Album Review: Smoking in Heaven by Kitty, Daisy & Lewis
Fairly Good, Based on 8 Critics
Paste Magazine - 84 Based on rating 8.4/10
If burlesque-rockabilly-beach pop wasn’t already a genre, multi-instrumentalist siblings Kitty, Daisy & Lewis’ new album will definitely push to make it one. On their third official album the Durham siblings from Northwest London infuse a variety of sounds that lean retro, but also push the boundaries of today’s music. Smoking in Heaven’s opening track “Tomorrow” has a Hawaiian undertone, but sounds like something out of an Elvis Presley beach film.
The Durham siblings are digital-age refuseniks so committed to rockabilly, jump-blues and ska that they record on vintage equipment in a London home studio modelled on the one at Sun Records. This would be less comment-worthy if their oldest member weren't just 20, making them too young even to remember Britpop. This is their second album, and the first that's completely self-written (though on a couple of tracks they've been helped by their parents, who are also in the band).
New Musical Express (NME) - 70 Based on rating 3.5/5
What’s shocking about the Durham siblings’ band isn’t that their youngest member is still a teenager, but the fact that they’re still on only their second album. Festival stalwarts and vintage sonics trailblazers, their no-fuss rhythm and blues has little truck with reinventing the wheel and fizzes with the simple joy of creation. The soft swagger of [b]‘Don’t Make A Fool Out Of Me’[/b] sets a modest melody against an undeniable groove, and [b]‘You’ll Soon Be Here’[/b] radiates with the warmth of a junk store 78.
After their charming eponymous 2009 debut, the young Durham siblings' sophomore album is another stylized exercise in nostalgia, an eclectic mix of rockabilly, blues, swing, jazz, and ska, all tinkling pianos, wiry guitars, and enthusiastic vocals. This time around, however, Kitty, Daisy & Lewis are largely performing their own material rather than covers, although fundamentally the song remains the same: faithful, vintage re-creations of a sound and an era long gone. .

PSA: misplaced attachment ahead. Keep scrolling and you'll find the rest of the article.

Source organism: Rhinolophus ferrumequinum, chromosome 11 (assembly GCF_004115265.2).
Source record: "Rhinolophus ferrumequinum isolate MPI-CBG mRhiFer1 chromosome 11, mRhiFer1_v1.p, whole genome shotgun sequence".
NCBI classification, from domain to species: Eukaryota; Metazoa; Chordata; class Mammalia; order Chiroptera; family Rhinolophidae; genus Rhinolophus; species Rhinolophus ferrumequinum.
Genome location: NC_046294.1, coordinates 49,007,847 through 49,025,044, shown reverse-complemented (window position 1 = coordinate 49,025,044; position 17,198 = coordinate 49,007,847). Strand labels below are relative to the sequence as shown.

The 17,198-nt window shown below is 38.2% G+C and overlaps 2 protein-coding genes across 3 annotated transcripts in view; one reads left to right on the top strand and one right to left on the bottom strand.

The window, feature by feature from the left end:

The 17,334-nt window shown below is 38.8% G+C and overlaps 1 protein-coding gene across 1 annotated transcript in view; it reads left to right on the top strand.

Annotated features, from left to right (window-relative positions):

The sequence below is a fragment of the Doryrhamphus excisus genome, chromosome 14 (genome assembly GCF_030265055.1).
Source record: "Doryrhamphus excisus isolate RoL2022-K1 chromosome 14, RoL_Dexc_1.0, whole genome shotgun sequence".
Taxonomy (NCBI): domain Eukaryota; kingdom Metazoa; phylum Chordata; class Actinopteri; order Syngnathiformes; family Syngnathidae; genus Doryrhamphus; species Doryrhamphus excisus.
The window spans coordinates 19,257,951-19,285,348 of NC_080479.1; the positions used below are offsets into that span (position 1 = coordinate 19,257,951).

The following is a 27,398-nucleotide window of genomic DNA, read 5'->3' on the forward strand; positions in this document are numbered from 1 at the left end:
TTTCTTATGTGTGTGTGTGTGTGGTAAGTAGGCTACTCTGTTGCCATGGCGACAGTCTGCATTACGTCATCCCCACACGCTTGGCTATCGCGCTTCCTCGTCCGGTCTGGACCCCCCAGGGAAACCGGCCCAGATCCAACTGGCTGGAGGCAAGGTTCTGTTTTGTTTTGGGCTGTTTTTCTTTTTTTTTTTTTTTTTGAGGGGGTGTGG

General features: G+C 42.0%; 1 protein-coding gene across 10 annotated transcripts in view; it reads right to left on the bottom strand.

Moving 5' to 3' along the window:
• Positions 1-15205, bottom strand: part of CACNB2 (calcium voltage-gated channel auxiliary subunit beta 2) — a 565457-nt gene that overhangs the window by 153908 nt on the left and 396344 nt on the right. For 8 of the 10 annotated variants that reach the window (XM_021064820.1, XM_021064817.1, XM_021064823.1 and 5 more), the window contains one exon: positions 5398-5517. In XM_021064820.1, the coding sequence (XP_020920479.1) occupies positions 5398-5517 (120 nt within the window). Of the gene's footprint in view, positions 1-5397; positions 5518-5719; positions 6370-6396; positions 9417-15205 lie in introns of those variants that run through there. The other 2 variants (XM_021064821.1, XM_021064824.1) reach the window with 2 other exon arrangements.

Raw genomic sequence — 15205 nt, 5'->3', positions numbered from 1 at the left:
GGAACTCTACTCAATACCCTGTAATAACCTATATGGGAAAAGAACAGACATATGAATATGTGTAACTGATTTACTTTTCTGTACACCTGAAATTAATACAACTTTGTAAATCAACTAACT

Teenagers Kitty Daisy & Lewis are a sibling band that could have easily been thrown back into the Tesco bargain bins of fixed era cover albums. With their large quiffs and Fifties rock‘n’roll swing sound, theirs is a style that reeked of novelty. But surprisingly enough, the Durhams - as they’re known in a familial sense - gained positive attention for their self-titled debut, recorded when they were young teenagers.
This sounds like it was recorded in a pub, something this trio of rockabilly-nostalgist siblings would no doubt take as a compliment. In fact, their second album was tracked in a garage, with a home-built studio of analogue equipment to honour their 50s sound. Full marks for devotion to "authenticity", but, sadly, authentic doesn't necessarily mean interesting.
Lewis Durham of the young trio Kitty, Daisy & Lewis, has created a time machine in the front room of the band’s North London home. It’s not of the H.G. Wells variety, but rather, a carefully cultivated collection of studio equipment from America’s lost history of recording, consisting of tape machines and vintage ribbon mics from more than six decades ago.
An addictive third set from the authentic-not-authentic scratchy RnB trio. Noel Gardner 2011 There is a great deal about Kitty, Daisy & Lewis, a trio of two sisters and a brother from Kentish Town, London, which is perfectly pitched to irk the purists. Specifically, purists in the field of pre-rock’n’roll American music, which is mined over the (slightly indulgent) hour of Smoking in Heaven, their third album.